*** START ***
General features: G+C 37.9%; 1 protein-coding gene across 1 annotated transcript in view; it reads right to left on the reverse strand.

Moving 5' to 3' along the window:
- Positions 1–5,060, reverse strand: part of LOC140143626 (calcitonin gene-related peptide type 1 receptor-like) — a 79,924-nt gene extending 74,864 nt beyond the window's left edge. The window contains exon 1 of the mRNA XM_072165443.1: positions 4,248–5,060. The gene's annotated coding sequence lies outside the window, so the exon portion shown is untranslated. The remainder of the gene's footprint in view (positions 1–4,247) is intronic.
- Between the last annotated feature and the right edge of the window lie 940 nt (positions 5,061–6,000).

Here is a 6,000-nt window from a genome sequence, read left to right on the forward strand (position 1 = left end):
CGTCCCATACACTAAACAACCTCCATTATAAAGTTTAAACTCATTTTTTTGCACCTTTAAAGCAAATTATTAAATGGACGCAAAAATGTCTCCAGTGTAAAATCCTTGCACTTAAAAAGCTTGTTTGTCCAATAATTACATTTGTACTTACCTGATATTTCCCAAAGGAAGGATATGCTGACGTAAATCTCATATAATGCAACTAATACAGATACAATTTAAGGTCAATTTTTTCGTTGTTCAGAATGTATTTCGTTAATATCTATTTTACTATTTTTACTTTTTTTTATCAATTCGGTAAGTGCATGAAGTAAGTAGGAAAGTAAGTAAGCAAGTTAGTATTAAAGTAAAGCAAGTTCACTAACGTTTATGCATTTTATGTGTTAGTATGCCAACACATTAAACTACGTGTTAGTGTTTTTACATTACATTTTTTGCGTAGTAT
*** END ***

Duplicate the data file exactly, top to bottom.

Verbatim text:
General features: G+C 37.9%; 1 protein-coding gene across 1 annotated transcript in view; it reads right to left on the reverse strand.

Moving 5' to 3' along the window:
- Positions 1–5,060, reverse strand: part of LOC140143626 (calcitonin gene-related peptide type 1 receptor-like) — a 79,924-nt gene extending 74,864 nt beyond the window's left edge. The window contains exon 1 of the mRNA XM_072165443.1: positions 4,248–5,060. The gene's annotated coding sequence lies outside the window, so the exon portion shown is untranslated. The remainder of the gene's footprint in view (positions 1–4,247) is intronic.
- Between the last annotated feature and the right edge of the window lie 940 nt (positions 5,061–6,000).

Here is a 6,000-nt window from a genome sequence, read left to right on the forward strand (position 1 = left end):
CGTCCCATACACTAAACAACCTCCATTATAAAGTTTAAACTCATTTTTTTGCACCTTTAAAGCAAATTATTAAATGGACGCAAAAATGTCTCCAGTGTAAAATCCTTGCACTTAAAAAGCTTGTTTGTCCAATAATTACATTTGTACTTACCTGATATTTCCCAAAGGAAGGATATGCTGACGTAAATCTCATATAATGCAACTAATACAGATACAATTTAAGGTCAATTTTTTCGTTGTTCAGAATGTATTTCGTTAATATCTATTTTACTATTTTTACTTTTTTTTATCAATTCGGTAAGTGCATGAAGTAAGTAGGAAAGTAAGTAAGCAAGTTAGTATTAAAGTAAAGCAAGTTCACTAACGTTTATGCATTTTATGTGTTAGTATGCCAACACATTAAACTACGTGTTAGTGTTTTTACATTACATTTTTTGCGTAGTAT